"Abe Polonsky was fascinating, brilliant, mercurial, a giant of our time. He held the line against McCarthyism in all its forms and phases all his life. He did it with vigor and the joy of fighting for right. His history is the best of the left. As a man he was charming, amusing, concerned--a great listener and a greater raconteur, and an even ...
"Abe Polonsky was fascinating, brilliant, mercurial, a giant of our time. He held the line against McCarthyism in all its forms and phases all his life. He did it with vigor and the joy of fighting for right. His history is the best of the left. As a man he was charming, amusing, concerned--a great listener and a greater raconteur, and an even better friend. This much needed book is a tribute to him."--Lee Grant, Oscar-winning director/actress "A long-overdue critical biography of a significant talent and political intellect lost to the cold war waged in and on Hollywood. Buhle and Wagner expertly trace the roots of the Hollywood Red Scare to the streets of New York, the streets that produced the likes of writer-director-activist-teacher Abe Polonsky."--Jon Lewis, author of "Hollywood v. Hard Core: How the Struggle Over Censorship Created the Modern Film Industry"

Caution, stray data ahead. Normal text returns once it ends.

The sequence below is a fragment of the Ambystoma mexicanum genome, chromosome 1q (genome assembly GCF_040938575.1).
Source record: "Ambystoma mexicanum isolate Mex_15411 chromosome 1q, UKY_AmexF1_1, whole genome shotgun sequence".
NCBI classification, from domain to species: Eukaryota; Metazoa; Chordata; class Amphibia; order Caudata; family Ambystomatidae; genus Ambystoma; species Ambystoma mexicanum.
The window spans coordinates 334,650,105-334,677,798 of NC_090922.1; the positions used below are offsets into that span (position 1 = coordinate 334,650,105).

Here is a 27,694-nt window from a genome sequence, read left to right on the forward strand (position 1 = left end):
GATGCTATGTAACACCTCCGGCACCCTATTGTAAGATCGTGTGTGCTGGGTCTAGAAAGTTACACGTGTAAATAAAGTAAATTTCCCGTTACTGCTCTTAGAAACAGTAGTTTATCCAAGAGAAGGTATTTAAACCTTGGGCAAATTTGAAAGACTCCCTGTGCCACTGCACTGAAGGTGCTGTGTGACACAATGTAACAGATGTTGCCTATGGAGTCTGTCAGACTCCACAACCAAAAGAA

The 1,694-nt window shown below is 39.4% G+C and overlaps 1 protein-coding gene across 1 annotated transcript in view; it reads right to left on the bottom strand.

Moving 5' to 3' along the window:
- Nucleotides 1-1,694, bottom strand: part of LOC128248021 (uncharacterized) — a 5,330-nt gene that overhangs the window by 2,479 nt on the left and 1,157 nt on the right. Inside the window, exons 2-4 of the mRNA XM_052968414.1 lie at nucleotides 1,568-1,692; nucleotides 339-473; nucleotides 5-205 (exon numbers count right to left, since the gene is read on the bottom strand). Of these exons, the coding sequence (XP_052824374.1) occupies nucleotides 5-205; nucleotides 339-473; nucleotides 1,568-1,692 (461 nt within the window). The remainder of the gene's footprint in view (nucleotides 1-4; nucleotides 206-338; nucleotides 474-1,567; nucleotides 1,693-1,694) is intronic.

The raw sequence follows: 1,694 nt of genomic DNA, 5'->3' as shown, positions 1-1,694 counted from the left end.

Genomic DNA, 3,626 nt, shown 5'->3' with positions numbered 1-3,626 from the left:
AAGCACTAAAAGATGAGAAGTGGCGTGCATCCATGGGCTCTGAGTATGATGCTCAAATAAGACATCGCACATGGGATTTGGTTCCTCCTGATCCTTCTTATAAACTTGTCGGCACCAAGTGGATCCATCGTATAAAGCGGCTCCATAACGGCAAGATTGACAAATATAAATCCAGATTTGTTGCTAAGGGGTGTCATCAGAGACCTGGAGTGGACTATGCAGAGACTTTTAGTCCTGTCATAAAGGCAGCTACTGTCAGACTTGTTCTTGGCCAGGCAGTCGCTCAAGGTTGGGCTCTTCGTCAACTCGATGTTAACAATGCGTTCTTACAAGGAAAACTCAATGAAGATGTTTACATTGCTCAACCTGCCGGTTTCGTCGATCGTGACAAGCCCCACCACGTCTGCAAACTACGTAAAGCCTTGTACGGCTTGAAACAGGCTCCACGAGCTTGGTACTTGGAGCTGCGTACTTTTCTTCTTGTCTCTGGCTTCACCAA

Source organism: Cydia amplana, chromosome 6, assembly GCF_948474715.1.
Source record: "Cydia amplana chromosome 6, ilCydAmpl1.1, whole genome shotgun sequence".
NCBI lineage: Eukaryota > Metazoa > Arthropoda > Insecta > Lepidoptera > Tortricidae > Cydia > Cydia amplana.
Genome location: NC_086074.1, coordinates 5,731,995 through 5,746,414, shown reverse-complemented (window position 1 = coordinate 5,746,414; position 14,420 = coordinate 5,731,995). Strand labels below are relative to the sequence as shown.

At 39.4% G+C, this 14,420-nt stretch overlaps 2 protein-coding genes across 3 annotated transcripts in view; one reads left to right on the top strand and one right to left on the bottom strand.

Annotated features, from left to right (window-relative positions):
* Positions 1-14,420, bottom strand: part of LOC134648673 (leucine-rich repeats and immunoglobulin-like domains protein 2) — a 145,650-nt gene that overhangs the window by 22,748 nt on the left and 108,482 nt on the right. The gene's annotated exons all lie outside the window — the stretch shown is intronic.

Publishers Weekly, 2001-05-28 Called before the House Committee on Un-American Activities (HUAC) in 1951, Polonsky was called a "very dangerous citizen" by Illinois congressman Harold Velde. Blacklisted in Hollywood for refusing to inform on his political associates, this brilliant screenwriter lived a life that offers a unique window on the Cold War in Hollywood. Buhle (Tender Comrades: A Backstory of the Hollywood Blacklist) and Wagner have produced a fine biography of Polonsky (who wrote such classics as Body and Soul and Force of Evil) that is also a visceral and engaging study of the Hollywood blacklist and its broader context: the 1950s right-wing backlash against progressive politics. Buhle and Wagner carefully detail Polonsky's actual leftist political activities (as opposed to the innuendo and misinformation that circulated in the HUAC) and map out the permutations of Polonsky's artistic career from working with Gertrude Berg on The Goldbergs to later work such as the 1969 Tell Them Willie Boy Is Here. Sympathetic the book is dedicated "To the Memory of the Blacklisted Generation" without being hagiographic or dishonest about their subject's political ideas, Buhle and Wagner have written an exceedingly well-researched, nuanced and highly informative biography and social history. It's a welcome addition not only to film literature but to the political history of the 1950s. 18 b&w photos. (June) Copyright 2001 Cahners Business Information.
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